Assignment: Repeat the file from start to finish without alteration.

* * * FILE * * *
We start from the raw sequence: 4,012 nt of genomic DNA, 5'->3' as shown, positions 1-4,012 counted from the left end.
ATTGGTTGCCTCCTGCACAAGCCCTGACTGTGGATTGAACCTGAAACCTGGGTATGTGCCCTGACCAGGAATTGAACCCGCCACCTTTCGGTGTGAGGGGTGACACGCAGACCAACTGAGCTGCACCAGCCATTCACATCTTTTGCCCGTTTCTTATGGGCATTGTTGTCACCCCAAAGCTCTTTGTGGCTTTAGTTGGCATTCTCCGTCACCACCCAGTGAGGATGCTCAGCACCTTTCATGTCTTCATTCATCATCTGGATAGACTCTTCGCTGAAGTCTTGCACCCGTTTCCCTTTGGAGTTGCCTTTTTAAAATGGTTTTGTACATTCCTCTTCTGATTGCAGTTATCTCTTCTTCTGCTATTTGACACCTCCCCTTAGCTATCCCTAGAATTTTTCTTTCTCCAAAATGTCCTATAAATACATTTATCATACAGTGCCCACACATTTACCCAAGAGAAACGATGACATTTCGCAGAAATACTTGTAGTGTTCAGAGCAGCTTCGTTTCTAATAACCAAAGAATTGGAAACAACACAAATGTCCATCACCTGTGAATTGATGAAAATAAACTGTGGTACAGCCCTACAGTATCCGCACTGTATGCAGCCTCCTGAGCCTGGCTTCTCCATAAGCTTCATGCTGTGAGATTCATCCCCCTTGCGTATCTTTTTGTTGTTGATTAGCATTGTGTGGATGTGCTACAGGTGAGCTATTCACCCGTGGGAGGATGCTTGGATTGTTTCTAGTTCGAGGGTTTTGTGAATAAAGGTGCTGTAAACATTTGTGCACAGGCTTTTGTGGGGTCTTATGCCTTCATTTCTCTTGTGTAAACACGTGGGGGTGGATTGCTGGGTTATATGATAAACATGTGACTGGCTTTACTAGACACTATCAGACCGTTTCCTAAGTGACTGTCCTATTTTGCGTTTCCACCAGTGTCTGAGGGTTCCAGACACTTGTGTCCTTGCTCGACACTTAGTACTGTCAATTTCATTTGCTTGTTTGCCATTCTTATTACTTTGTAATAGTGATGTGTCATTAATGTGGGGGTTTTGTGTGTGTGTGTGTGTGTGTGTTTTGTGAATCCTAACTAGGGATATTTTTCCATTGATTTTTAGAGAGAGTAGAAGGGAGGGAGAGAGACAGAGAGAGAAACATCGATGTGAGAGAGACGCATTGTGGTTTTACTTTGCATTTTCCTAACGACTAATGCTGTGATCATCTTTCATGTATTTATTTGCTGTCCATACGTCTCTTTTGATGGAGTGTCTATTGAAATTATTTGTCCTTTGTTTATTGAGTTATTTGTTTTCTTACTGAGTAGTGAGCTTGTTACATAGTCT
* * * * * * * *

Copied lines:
We start from the raw sequence: 4,012 nt of genomic DNA, 5'->3' as shown, positions 1-4,012 counted from the left end.
ATTGGTTGCCTCCTGCACAAGCCCTGACTGTGGATTGAACCTGAAACCTGGGTATGTGCCCTGACCAGGAATTGAACCCGCCACCTTTCGGTGTGAGGGGTGACACGCAGACCAACTGAGCTGCACCAGCCATTCACATCTTTTGCCCGTTTCTTATGGGCATTGTTGTCACCCCAAAGCTCTTTGTGGCTTTAGTTGGCATTCTCCGTCACCACCCAGTGAGGATGCTCAGCACCTTTCATGTCTTCATTCATCATCTGGATAGACTCTTCGCTGAAGTCTTGCACCCGTTTCCCTTTGGAGTTGCCTTTTTAAAATGGTTTTGTACATTCCTCTTCTGATTGCAGTTATCTCTTCTTCTGCTATTTGACACCTCCCCTTAGCTATCCCTAGAATTTTTCTTTCTCCAAAATGTCCTATAAATACATTTATCATACAGTGCCCACACATTTACCCAAGAGAAACGATGACATTTCGCAGAAATACTTGTAGTGTTCAGAGCAGCTTCGTTTCTAATAACCAAAGAATTGGAAACAACACAAATGTCCATCACCTGTGAATTGATGAAAATAAACTGTGGTACAGCCCTACAGTATCCGCACTGTATGCAGCCTCCTGAGCCTGGCTTCTCCATAAGCTTCATGCTGTGAGATTCATCCCCCTTGCGTATCTTTTTGTTGTTGATTAGCATTGTGTGGATGTGCTACAGGTGAGCTATTCACCCGTGGGAGGATGCTTGGATTGTTTCTAGTTCGAGGGTTTTGTGAATAAAGGTGCTGTAAACATTTGTGCACAGGCTTTTGTGGGGTCTTATGCCTTCATTTCTCTTGTGTAAACACGTGGGGGTGGATTGCTGGGTTATATGATAAACATGTGACTGGCTTTACTAGACACTATCAGACCGTTTCCTAAGTGACTGTCCTATTTTGCGTTTCCACCAGTGTCTGAGGGTTCCAGACACTTGTGTCCTTGCTCGACACTTAGTACTGTCAATTTCATTTGCTTGTTTGCCATTCTTATTACTTTGTAATAGTGATGTGTCATTAATGTGGGGGTTTTGTGTGTGTGTGTGTGTGTGTGTTTTGTGAATCCTAACTAGGGATATTTTTCCATTGATTTTTAGAGAGAGTAGAAGGGAGGGAGAGAGACAGAGAGAGAAACATCGATGTGAGAGAGACGCATTGTGGTTTTACTTTGCATTTTCCTAACGACTAATGCTGTGATCATCTTTCATGTATTTATTTGCTGTCCATACGTCTCTTTTGATGGAGTGTCTATTGAAATTATTTGTCCTTTGTTTATTGAGTTATTTGTTTTCTTACTGAGTAGTGAGCTTGTTACATAGTCT